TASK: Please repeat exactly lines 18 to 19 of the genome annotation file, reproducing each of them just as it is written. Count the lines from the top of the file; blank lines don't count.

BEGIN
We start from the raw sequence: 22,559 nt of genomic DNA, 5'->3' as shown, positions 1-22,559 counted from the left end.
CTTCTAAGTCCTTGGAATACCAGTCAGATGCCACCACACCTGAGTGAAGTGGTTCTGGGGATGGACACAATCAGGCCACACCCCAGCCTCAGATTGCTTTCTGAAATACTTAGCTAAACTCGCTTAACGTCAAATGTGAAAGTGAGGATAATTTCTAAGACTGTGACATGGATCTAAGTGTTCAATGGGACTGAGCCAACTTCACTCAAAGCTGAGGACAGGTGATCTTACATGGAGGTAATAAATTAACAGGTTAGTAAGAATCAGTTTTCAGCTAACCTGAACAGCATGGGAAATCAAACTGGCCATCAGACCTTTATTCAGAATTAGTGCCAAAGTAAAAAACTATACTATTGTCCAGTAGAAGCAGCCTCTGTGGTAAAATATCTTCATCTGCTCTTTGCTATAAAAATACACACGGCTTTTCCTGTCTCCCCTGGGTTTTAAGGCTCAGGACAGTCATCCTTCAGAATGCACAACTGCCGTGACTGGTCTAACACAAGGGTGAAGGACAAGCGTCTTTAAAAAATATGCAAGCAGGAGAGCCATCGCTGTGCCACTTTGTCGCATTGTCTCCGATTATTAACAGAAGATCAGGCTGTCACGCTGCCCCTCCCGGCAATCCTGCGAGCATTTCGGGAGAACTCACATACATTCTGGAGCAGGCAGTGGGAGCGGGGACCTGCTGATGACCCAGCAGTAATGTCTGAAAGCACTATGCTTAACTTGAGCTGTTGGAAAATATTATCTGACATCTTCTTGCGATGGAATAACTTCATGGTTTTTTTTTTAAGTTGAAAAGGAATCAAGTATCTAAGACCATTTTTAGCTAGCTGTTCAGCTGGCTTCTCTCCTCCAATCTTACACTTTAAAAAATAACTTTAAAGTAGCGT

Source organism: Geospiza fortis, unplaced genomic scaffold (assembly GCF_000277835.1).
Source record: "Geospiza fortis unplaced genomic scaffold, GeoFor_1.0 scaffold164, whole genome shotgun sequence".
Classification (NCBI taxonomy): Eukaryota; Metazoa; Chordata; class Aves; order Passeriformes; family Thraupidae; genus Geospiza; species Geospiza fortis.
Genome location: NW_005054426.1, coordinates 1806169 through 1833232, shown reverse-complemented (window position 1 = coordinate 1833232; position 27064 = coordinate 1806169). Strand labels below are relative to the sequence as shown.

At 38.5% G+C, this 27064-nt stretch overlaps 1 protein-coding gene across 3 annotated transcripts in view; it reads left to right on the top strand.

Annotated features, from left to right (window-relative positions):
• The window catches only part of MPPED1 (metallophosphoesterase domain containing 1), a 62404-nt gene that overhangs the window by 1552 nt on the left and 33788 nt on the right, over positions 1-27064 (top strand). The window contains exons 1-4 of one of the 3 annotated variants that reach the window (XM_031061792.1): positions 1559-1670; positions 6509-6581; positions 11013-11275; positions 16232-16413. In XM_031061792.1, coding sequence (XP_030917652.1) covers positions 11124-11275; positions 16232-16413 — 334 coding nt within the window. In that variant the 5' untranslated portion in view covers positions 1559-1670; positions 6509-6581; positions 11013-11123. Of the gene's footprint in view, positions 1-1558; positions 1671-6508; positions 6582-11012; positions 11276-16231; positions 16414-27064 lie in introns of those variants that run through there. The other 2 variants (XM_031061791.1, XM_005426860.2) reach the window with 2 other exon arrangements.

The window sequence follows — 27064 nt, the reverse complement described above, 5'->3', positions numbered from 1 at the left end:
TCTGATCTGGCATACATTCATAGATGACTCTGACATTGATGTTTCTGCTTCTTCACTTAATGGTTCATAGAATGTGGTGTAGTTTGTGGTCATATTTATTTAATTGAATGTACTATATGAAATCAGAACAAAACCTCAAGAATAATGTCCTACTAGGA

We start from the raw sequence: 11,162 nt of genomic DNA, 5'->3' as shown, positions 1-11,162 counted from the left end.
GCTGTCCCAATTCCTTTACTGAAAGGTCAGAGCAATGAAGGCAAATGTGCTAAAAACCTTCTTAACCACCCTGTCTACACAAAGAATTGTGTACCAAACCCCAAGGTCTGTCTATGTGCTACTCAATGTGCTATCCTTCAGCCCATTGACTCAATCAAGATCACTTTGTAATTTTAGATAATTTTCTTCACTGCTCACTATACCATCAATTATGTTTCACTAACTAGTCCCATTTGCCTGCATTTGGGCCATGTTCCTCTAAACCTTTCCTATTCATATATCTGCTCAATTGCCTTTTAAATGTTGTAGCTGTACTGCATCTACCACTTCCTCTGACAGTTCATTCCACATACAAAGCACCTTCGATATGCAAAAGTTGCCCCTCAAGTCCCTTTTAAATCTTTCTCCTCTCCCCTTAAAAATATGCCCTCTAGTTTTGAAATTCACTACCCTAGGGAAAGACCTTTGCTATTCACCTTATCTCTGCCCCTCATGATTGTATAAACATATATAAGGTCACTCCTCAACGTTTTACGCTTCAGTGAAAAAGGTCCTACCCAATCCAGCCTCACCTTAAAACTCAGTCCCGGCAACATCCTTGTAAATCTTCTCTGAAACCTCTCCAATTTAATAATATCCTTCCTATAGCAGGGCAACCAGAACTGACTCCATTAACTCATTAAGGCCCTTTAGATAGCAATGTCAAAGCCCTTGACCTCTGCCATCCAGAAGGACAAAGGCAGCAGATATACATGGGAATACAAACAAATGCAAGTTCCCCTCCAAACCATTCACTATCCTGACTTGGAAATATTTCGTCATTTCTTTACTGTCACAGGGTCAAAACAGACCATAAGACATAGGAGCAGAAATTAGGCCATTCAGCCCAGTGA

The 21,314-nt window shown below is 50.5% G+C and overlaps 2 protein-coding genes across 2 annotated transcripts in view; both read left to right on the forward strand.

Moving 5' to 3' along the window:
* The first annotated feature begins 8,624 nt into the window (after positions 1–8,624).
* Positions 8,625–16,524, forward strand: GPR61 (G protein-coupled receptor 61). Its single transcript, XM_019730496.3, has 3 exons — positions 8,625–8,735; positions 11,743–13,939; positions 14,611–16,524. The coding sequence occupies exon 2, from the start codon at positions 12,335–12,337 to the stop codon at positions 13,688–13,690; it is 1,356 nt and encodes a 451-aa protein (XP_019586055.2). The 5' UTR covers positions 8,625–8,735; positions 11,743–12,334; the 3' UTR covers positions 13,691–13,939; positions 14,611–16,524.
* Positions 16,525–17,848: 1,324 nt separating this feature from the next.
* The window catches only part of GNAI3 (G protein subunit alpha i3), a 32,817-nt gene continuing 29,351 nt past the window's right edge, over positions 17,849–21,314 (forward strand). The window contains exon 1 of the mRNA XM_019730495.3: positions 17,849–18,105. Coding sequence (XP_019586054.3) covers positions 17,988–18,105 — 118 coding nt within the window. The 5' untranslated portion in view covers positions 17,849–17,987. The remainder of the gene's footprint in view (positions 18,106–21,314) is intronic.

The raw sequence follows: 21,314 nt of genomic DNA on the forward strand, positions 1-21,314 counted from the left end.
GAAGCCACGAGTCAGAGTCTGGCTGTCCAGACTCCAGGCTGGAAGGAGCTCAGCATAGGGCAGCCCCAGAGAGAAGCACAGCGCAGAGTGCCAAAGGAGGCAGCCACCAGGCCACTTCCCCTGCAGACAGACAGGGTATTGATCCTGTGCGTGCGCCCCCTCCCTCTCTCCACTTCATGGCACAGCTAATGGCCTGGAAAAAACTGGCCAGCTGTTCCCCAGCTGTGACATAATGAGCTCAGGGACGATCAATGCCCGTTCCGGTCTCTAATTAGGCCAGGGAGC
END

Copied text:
* Positions 16,525–17,848: 1,324 nt separating this feature from the next.
* The window catches only part of GNAI3 (G protein subunit alpha i3), a 32,817-nt gene continuing 29,351 nt past the window's right edge, over positions 17,849–21,314 (forward strand). The window contains exon 1 of the mRNA XM_019730495.3: positions 17,849–18,105. Coding sequence (XP_019586054.3) covers positions 17,988–18,105 — 118 coding nt within the window. The 5' untranslated portion in view covers positions 17,849–17,987. The remainder of the gene's footprint in view (positions 18,106–21,314) is intronic.